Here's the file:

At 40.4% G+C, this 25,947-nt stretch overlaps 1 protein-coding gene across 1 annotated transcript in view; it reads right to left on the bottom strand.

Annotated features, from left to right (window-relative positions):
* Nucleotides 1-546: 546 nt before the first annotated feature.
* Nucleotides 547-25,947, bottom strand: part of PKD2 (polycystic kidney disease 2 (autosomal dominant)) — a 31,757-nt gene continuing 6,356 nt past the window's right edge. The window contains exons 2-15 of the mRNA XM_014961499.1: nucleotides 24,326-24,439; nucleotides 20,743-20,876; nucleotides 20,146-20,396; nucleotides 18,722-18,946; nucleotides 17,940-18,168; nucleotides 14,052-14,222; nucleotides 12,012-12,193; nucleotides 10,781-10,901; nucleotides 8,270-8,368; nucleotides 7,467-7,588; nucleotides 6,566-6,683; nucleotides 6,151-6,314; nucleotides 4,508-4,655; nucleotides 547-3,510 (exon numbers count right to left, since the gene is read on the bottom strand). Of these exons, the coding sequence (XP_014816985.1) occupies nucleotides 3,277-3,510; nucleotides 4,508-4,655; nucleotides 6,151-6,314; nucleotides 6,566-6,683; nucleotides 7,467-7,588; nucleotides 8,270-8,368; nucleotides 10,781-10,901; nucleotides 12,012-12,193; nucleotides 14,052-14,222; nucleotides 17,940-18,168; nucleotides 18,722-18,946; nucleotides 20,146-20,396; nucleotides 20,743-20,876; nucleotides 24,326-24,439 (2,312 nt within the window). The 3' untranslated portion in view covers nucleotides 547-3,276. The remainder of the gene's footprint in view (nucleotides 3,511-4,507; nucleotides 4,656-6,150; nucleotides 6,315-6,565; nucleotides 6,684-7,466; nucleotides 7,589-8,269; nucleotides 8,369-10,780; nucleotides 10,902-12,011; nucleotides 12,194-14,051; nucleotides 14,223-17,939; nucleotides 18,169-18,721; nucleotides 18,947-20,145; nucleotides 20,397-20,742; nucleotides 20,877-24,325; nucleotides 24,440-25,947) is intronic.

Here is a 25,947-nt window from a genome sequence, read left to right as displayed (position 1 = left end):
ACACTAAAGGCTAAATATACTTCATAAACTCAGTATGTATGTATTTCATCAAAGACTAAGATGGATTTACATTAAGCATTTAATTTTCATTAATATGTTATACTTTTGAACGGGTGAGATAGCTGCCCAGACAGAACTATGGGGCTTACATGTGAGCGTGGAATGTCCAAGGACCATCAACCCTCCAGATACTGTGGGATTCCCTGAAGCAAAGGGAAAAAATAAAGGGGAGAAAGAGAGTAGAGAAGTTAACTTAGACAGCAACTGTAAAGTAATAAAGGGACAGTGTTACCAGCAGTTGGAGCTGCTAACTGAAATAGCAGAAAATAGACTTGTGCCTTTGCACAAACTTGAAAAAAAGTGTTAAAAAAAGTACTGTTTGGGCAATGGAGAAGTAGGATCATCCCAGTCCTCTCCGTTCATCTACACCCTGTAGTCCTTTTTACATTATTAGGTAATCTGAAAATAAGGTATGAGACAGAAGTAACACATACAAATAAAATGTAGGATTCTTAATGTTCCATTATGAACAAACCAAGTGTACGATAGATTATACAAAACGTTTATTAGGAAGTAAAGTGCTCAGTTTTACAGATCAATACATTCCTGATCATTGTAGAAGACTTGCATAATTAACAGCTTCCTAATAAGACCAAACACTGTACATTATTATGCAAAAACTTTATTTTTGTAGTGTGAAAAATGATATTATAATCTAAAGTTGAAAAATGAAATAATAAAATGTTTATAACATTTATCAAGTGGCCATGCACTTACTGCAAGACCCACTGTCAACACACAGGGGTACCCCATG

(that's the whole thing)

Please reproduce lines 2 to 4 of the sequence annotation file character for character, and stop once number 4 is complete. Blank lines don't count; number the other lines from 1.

Annotated features, from left to right (window-relative positions):
* Nucleotides 1-546: 546 nt before the first annotated feature.
* Nucleotides 547-25,947, bottom strand: part of PKD2 (polycystic kidney disease 2 (autosomal dominant)) — a 31,757-nt gene continuing 6,356 nt past the window's right edge. The window contains exons 2-15 of the mRNA XM_014961499.1: nucleotides 24,326-24,439; nucleotides 20,743-20,876; nucleotides 20,146-20,396; nucleotides 18,722-18,946; nucleotides 17,940-18,168; nucleotides 14,052-14,222; nucleotides 12,012-12,193; nucleotides 10,781-10,901; nucleotides 8,270-8,368; nucleotides 7,467-7,588; nucleotides 6,566-6,683; nucleotides 6,151-6,314; nucleotides 4,508-4,655; nucleotides 547-3,510 (exon numbers count right to left, since the gene is read on the bottom strand). Of these exons, the coding sequence (XP_014816985.1) occupies nucleotides 3,277-3,510; nucleotides 4,508-4,655; nucleotides 6,151-6,314; nucleotides 6,566-6,683; nucleotides 7,467-7,588; nucleotides 8,270-8,368; nucleotides 10,781-10,901; nucleotides 12,012-12,193; nucleotides 14,052-14,222; nucleotides 17,940-18,168; nucleotides 18,722-18,946; nucleotides 20,146-20,396; nucleotides 20,743-20,876; nucleotides 24,326-24,439 (2,312 nt within the window). The 3' untranslated portion in view covers nucleotides 547-3,276. The remainder of the gene's footprint in view (nucleotides 3,511-4,507; nucleotides 4,656-6,150; nucleotides 6,315-6,565; nucleotides 6,684-7,466; nucleotides 7,589-8,269; nucleotides 8,369-10,780; nucleotides 10,902-12,011; nucleotides 12,194-14,051; nucleotides 14,223-17,939; nucleotides 18,169-18,721; nucleotides 18,947-20,145; nucleotides 20,397-20,742; nucleotides 20,877-24,325; nucleotides 24,440-25,947) is intronic.